Q. What are the cancellation policies?

A. When you book through europeanhostels.com, hostels will keep your 10% deposit (paid when making a reservation) in the event of a cancellation or no-show. Additionally, hostels may charge for the first night if you cancel within 72 hours of check-in.

Q. What else can I expect to find at a typical Parisian hostel?

A. Many Parisian hostels offer snazzy extras to woo travelers away from their competitors. The Absolute Paris rents bicycles. The Peace & Love Hostel offers guided daytime and nighttime walking tours in English and Spanish, including one to the Buttes Chaumont Park – the oldest park in Paris, complete with its own waterfall and a cave – an "unexplored part of Paris that normally tourists know nothing about." The progressive St. Christopher's Hostel offers a female-only floor called The Oasis. At the linguistically sophisticated Commines du Marais, the staff speak French, English, Chinese, and Cantonese.

Q. Where are most hostels in Paris located?

A. Paris hostels are located all over the city, but the speedy Metro system makes getting around a piece of cake, no matter where you are. The last two numbers of each hostel's zip code will tell you which "Arrondissement" (or neighborhood) it's located in. For example, 75002 is the 2nd Arrondissement, while 75013 is the 13th. The lower the number, the more central the hostel. But don't be discouraged by some of the higher numbers – there are great hostels, for instance, in both the 14th and 18th Arronds.

The Latin Quarter (5th Arrond.) is a fun and central place to stay (check out the Young & Happy Hostel on the rue Mouffetard). The lovely (and lively!) Montmartre neighborhood (18th Arrond.) is host to a large number of hostels in a picturesque setting. (We recommend Le Village Hostel for cleanliness and location – the Sacre Couer basilica is right outside your window!) If you're looking for something a little quieter, try Le Montclair Montmartre Hostel where you'll sleep well and yet won't be far from the action, either.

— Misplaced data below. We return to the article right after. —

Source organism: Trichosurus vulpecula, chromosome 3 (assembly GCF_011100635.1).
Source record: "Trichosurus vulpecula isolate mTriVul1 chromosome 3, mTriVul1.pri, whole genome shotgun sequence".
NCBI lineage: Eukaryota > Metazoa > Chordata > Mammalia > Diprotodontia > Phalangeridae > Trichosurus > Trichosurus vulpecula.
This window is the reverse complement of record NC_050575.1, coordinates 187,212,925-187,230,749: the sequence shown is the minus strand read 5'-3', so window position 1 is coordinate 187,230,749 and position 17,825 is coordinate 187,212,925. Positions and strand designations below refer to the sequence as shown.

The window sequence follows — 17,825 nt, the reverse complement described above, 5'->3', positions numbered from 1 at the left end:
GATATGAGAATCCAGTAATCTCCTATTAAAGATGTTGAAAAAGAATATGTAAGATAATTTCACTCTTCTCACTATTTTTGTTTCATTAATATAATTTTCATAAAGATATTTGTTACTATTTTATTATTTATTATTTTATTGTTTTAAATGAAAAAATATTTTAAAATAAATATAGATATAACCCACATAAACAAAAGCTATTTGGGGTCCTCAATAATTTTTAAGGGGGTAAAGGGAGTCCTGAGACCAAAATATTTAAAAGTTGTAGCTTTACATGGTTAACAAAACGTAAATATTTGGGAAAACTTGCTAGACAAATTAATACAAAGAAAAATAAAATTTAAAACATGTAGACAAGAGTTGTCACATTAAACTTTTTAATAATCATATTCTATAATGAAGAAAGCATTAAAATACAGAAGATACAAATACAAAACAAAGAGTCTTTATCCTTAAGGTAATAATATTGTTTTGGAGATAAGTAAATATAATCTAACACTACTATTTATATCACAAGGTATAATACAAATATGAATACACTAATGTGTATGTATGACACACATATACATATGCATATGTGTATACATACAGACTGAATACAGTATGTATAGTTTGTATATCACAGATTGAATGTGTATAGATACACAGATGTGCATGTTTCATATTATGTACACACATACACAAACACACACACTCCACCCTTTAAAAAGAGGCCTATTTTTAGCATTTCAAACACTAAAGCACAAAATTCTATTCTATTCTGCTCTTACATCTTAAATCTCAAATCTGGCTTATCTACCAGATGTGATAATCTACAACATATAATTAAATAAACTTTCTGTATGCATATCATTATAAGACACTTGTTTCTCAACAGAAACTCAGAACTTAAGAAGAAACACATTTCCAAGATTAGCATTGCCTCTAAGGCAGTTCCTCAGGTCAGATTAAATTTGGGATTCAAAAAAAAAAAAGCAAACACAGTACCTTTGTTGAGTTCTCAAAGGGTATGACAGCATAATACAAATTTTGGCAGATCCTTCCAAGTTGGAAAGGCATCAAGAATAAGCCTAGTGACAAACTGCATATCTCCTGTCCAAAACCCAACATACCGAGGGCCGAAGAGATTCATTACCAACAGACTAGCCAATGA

Q. Where are the "official" hostels in Paris located?

A. The MIJE association in Paris stands for Maisons Internationales de la Jeunesse et des Etudiants. They offer three hostels, all located in centuries-old former aristocratic mansions in the gorgeous Marais district (3rd and 4th Arrond.). These hostels are known for being very clean, safe, and well-maintained. They cater to large youth groups, though, so you may experience the annoyance of being in a hostel that is simultaneously unsocial and very loud. More professionally-run than Paris's independent hostels, the MIJE's are also known for being a bit short on character. Alcohol and cigarettes are strictly prohibited, even outdoors. Membership is compulsory, though it can be purchased at the front desk for €2.50. Rates are €29 for dorms with four beds or more.